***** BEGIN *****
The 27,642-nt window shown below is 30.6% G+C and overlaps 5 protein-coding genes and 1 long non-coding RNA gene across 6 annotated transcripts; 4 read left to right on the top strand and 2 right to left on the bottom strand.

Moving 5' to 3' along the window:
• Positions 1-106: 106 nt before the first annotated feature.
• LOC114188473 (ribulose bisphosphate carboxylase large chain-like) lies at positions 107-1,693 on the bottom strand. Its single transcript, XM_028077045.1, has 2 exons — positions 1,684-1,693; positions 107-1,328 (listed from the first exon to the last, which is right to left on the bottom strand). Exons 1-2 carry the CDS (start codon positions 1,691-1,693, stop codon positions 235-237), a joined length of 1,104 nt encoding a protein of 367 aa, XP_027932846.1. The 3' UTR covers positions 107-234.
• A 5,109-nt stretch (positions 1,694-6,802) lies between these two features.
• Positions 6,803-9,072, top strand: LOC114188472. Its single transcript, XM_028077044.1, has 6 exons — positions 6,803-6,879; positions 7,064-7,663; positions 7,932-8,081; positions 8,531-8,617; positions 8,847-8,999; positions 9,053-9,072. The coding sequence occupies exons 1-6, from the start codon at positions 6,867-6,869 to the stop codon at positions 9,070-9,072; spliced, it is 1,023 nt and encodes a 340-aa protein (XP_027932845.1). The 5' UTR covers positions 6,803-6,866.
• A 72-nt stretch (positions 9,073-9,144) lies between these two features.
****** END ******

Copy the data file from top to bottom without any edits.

The 27,642-nt window shown below is 30.6% G+C and overlaps 5 protein-coding genes and 1 long non-coding RNA gene across 6 annotated transcripts; 4 read left to right on the top strand and 2 right to left on the bottom strand.

Moving 5' to 3' along the window:
• Positions 1-106: 106 nt before the first annotated feature.
• LOC114188473 (ribulose bisphosphate carboxylase large chain-like) lies at positions 107-1,693 on the bottom strand. Its single transcript, XM_028077045.1, has 2 exons — positions 1,684-1,693; positions 107-1,328 (listed from the first exon to the last, which is right to left on the bottom strand). Exons 1-2 carry the CDS (start codon positions 1,691-1,693, stop codon positions 235-237), a joined length of 1,104 nt encoding a protein of 367 aa, XP_027932846.1. The 3' UTR covers positions 107-234.
• A 5,109-nt stretch (positions 1,694-6,802) lies between these two features.
• Positions 6,803-9,072, top strand: LOC114188472. Its single transcript, XM_028077044.1, has 6 exons — positions 6,803-6,879; positions 7,064-7,663; positions 7,932-8,081; positions 8,531-8,617; positions 8,847-8,999; positions 9,053-9,072. The coding sequence occupies exons 1-6, from the start codon at positions 6,867-6,869 to the stop codon at positions 9,070-9,072; spliced, it is 1,023 nt and encodes a 340-aa protein (XP_027932845.1). The 5' UTR covers positions 6,803-6,866.
• A 72-nt stretch (positions 9,073-9,144) lies between these two features.